The Building Industry Association of Washington has asked Gov. Jay Inslee to call a special session to address the Hirst decision. In an October 4, 2017 letter, BIAW executive vice president Art Castle wrote,
We know that you understand the importance of being Governor of the entire state and we ask that you take action to provide Washington citizens and local governments with certainty. This impasse is a real economic issue for our state. Leadership from the state’s executive is needed now. We ask that you call the Legislature back into session to address the uncertainty created by Hirst and also pass an important capital budget. Legislators in session are more legislatively productive, and providing a real deadline will initiate conversation to produce resolution.
The letter cited the economic impact analysis we wrote about here.
When counties fully implement Hirst, it will have staggering impacts, as demonstrated in a study conducted by HR2 Research and Analytics. The results show:
$6.9 billion lost in economic activity each year in Washington, predominantly in rural communities
$452.3 million in lost employee wages due to the impacts of Hirst, annually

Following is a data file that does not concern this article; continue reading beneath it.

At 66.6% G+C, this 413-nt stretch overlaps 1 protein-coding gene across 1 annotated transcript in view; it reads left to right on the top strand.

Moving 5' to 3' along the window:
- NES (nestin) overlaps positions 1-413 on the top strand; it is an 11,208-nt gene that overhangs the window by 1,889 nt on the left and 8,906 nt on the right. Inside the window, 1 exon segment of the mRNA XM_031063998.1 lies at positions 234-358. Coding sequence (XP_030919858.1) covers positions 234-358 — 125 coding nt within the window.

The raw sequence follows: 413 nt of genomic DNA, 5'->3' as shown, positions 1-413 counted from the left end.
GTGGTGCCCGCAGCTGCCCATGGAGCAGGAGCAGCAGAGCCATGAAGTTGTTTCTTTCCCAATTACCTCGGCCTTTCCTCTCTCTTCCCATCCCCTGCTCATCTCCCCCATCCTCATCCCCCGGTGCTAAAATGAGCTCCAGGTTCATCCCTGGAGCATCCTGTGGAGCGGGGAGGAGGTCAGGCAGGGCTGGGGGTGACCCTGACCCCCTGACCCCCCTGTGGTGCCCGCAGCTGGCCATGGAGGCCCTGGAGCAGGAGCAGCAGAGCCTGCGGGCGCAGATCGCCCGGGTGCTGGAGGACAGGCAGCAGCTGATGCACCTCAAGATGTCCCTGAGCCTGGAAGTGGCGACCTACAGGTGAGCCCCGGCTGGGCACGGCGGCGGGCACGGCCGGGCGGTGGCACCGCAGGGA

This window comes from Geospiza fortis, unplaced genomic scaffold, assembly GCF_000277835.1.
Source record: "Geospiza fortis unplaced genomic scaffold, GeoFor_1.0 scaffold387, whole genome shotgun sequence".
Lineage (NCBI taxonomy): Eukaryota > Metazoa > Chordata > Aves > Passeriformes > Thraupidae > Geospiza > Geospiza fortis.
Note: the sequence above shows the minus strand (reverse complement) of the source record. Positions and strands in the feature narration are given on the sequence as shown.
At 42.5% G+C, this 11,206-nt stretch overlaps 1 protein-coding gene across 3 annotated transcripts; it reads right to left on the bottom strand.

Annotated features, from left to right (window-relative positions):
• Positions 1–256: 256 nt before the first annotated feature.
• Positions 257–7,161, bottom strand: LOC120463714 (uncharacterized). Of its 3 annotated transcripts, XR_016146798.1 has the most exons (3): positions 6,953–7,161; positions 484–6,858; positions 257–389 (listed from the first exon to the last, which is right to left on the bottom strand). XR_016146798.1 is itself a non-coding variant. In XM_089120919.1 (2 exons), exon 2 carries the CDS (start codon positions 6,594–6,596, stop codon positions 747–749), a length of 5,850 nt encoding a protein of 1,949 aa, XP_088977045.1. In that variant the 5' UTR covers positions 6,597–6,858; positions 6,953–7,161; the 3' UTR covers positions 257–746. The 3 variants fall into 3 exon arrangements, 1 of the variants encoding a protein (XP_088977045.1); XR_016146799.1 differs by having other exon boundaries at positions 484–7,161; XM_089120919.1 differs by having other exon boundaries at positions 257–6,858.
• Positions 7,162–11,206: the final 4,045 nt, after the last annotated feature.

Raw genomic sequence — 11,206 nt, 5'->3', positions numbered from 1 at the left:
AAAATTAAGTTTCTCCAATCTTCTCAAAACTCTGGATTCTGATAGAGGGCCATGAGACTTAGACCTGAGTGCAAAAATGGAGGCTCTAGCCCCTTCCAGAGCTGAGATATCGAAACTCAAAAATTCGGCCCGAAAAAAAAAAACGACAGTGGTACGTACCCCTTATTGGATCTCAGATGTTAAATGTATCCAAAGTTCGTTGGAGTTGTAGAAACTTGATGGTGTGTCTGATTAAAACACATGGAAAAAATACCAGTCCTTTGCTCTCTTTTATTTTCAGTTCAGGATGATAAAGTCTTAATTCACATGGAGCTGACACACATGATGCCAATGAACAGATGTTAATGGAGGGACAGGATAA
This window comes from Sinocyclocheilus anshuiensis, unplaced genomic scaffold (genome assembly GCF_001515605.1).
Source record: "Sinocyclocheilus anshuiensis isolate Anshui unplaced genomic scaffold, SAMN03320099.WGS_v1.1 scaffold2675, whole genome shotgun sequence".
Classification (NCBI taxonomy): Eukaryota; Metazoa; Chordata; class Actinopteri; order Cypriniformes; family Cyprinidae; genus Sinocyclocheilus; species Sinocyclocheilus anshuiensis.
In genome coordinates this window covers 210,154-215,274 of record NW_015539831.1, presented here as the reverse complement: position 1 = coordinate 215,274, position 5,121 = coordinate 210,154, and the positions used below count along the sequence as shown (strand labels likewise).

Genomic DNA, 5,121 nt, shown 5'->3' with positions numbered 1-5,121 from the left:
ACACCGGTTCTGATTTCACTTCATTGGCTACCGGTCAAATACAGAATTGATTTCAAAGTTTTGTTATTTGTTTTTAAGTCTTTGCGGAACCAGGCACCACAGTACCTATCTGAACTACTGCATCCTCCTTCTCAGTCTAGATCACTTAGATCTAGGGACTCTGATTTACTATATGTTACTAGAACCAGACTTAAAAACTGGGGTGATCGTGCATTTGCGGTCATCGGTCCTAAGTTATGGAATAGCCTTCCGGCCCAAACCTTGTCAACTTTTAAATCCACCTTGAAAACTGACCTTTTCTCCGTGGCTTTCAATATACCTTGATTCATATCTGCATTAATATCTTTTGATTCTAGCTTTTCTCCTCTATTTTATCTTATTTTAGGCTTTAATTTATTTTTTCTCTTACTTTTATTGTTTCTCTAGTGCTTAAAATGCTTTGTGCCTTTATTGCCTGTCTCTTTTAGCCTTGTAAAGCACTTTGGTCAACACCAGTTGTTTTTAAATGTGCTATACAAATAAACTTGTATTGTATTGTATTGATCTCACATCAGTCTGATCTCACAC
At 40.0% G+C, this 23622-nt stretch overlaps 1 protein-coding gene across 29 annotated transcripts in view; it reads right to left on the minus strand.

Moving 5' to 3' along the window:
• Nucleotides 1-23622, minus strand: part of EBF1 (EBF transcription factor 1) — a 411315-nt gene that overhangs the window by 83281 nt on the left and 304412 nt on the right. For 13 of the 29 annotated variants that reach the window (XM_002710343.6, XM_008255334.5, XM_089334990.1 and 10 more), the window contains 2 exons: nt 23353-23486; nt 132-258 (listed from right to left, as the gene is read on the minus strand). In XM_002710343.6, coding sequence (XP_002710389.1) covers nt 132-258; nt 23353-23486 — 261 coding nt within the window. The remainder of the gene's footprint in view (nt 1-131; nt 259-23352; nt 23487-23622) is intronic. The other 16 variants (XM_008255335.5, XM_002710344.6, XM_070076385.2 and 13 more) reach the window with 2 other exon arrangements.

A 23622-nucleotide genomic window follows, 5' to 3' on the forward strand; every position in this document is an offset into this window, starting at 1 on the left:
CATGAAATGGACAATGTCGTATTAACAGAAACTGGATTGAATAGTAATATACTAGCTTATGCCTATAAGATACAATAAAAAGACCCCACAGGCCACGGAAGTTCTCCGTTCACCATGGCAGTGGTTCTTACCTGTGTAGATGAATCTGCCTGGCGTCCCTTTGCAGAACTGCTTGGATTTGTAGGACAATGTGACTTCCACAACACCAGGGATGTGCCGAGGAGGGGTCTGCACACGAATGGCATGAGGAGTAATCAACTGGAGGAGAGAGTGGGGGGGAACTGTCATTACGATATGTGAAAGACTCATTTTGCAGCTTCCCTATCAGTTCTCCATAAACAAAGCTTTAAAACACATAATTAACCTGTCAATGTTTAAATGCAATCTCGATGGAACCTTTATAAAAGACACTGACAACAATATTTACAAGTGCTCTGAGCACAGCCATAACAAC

Nearly 9,300 lost jobs (FTEs) in rural Washington, annually
$392.7 million in lost taxes to state and local governments, annually
$4.59 billion in losses to the construction industry, annually
$37 billion in lost property values in areas impacted by Hirst
$346 million in property taxes shifted to other properties in Washington due to the decision
Also cited was this “Urban versus Rural” report published by the Employment Security Department last month. One takeaway from the 4-page report.
Washington’s employment levels have reached all-time highs with statewide unemployment at 4.5 percent as of June 2017. Much of the current economic expansion is being driven by job growth in the state’s major urban centers. While most of rural Washington saw faster job growth than the U.S. average, a few rural counties still have fewer jobs today than they did ve years ago. Twenty- one percent of Washington’s counties have yet to recover the jobs lost from the Great Recession – all of them rural counties.
In his letter to the governor, Castle writes,
Employment numbers, both jobs and wages, continue to significantly lag in our state’s rural areas. Rural counties still average an unemployment rate of 8.2 percent, a higher figure than urban areas. As rural counties were hit harder in the recession, they still have not recovered. The crisis caused by Hirst directly impacts rural economies that took the brunt of the recession and have been the slowest to recover. Not resolving the quandary created by Hirst will exacerbate the creation of new jobs and stable employment for these communities.